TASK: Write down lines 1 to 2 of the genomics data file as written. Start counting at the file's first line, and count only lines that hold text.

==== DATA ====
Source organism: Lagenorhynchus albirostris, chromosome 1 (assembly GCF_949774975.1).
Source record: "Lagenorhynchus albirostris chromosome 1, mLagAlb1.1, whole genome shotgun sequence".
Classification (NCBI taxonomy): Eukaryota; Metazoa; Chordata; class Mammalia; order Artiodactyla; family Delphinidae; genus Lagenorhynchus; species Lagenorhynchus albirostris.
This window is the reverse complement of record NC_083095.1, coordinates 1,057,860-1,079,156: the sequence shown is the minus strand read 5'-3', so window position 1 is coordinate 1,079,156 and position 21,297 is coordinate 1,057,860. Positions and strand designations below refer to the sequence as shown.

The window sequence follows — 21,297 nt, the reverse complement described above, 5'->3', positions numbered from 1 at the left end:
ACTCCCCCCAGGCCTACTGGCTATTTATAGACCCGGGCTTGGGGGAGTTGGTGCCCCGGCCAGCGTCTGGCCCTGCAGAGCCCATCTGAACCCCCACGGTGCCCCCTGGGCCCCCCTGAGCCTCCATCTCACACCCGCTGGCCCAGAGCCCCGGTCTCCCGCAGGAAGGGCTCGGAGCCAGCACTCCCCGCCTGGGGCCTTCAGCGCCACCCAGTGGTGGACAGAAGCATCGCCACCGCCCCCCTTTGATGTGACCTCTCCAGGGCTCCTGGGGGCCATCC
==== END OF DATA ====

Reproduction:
Source organism: Lagenorhynchus albirostris, chromosome 1 (assembly GCF_949774975.1).
Source record: "Lagenorhynchus albirostris chromosome 1, mLagAlb1.1, whole genome shotgun sequence".